My answer is simple; they’re following a different business model than everyone else; in a real sense, they are in a different business than everyone else. Unpacking all the elements of how exactly they’re different is a topic for another day, but here are some elements:

  • Everyone claims to aspire to the high end, price-insensitive, bet the company work. The Super Rich are there and everyone else is, by and large, not.
  • Everyone but everyone (I’d hazard 98 of the 100, and let me get back to you on who the two are) claims that their firm’s culture is “collegial” and “collaborative,” and that’s why they’re so special. The Super Rich usually are internally collaborative, but they also put a more weighty premium on high performance and a culture of excellence. If “collegial” to you means providing room for professionals spanning a wide range of competence and commitment, the Super Rich beg to differ. These are not cultures of optionality.
  • And finally, yes, many were blessed to have started out in intrinsically dense and rich legal markets, particularly New York City, but don’t underestimate their exceptionalism, in not only surviving but rising to occupy the top sliver of the world’s most competitive markets. Far more firms have broken their lance trying to penetrate New York than there are Super Rich firms in total.


But the reality reveals a more profound ontological flaw at the root of lists like the AmLaw 100. (“Let me tell you about the very rich. They are different from you and me” [apologies, F. Scott].)

Nearly five years ago, Malcolm Gladwell published The Order of Things: What college rankings really tell us in The New Yorker, performing the high public service of subjecting the US News rankings of “Best Colleges” (and “Best” graduate programs, business schools, medical schools, and of course law schools) to a lacerating onslaught of attacks on its methodologicy and substance that reduced the “Best” lists to the intellectual stature of meow mix.

Before unleashing his broadside on US News, he uses the example of Car and Driver magazine to demonstrate the category error:

Car and Driver’s ambition to grade every car in the world according to the same methodology would be fine if it limited itself to a single dimension. A heterogeneous ranking system works if it focusses just on, say, how much fun a car is to drive, or how good-looking it is, or how beautifully it handles. The magazine’s ambition to create a comprehensive ranking system—one that considered cars along twenty-one variables, each weighted according to a secret sauce cooked up by the editors—would also be fine, as long as the cars being compared were truly similar. […]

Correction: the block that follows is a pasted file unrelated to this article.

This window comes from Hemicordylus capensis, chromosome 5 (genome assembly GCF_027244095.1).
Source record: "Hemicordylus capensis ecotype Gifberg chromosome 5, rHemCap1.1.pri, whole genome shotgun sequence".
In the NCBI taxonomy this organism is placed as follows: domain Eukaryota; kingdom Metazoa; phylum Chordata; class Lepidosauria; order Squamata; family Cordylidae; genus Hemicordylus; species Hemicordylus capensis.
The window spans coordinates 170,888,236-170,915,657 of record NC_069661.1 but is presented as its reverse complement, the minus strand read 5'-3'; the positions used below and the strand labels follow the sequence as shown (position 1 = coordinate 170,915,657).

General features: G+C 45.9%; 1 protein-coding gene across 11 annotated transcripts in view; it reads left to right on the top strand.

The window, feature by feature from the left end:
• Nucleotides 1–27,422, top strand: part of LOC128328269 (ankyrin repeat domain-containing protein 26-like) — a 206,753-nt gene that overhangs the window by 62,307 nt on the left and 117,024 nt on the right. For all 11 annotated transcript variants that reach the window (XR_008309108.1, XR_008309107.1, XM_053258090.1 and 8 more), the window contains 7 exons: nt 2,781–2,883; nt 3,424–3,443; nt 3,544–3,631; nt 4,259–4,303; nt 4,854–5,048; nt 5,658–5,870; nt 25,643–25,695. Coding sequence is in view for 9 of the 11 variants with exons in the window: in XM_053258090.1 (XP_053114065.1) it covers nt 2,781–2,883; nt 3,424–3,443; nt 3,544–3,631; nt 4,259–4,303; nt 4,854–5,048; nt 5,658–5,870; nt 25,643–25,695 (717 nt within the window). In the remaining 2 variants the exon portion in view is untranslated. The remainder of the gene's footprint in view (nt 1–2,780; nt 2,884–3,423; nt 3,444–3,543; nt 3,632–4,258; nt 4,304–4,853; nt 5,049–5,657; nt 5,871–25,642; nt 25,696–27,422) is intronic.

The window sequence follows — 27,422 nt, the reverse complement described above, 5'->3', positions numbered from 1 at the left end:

A ranking can be heterogeneous, in other words, as long as it doesn’t try to be too comprehensive. And it can be comprehensive as long as it doesn’t try to measure things that are heterogeneous. But it’s an act of real audacity when a ranking system tries to be comprehensive and heterogeneous.

Now I realize that the AmLaw 100 is not a “Best” (judgment-freighted) list, merely an arithmetic ranking by gross annual revenues, which seems innocent enough. But as the AmLaw’s own admitted discomfort over the awkwardness of including vereins, not unitary integrated firms, in the list indicates, the implication of the list’s very existence is that all members are fundamentally similar in the ways that really matter. This is beginning to fray around the edges.

My argument is more radical than positing the vereins don’t belong on the list, although I would exclude them were I King. Where I might come down on vereins “in or out?” is that it’s of small moment since everyone knows they’re not comparable beasts.

Rather, my argument is that we deceive ourselves about how truly heterogeneous the business models within our industry are becoming by unconsciously assuming that the AmLaw 100—or the AmLaw Second Hundred, or the AmLaw 200 overall—constitutes a list of the members of one fundamentally indivisible species.

Related Articles

Email Delivery

Get Our Latest Articles Delivered to your inbox +

Sign-up for email

Be the first to learn of Adam Smith, Esq. invitation-only events, surveys, and reports.

Get Our Latest Articles Delivered to Your Inbox

Like having coffee with Adam Smith, Esq. in the morning (coffee not included).

Oops, we need this information
Oops, we need this information
Oops, we need this information

Thanks and a hearty virtual handshake from the team at Adam Smith, Esq.; we’re glad you opted to hear from us.

What you can expect from us:

  • an email whenever we publish a new article;
  • respect and affection for our loyal readers. This means we’ll exercise the strictest discretion with your contact info; we will never release it outside our firm under any circumstances, not for love and not for money. And we ourselves will email you about a new article and only about a new article.

Welcome onboard! If you like what you read, tell your friends, and if you don’t, tell us.

PS: You know where to find us so we invite you to make this a two-way conversation; if you have an idea or suggestion for something you’d like us to discuss, drop it in our inbox. No promises that we’ll write about it, but we will faithfully promise to read your thoughts carefully.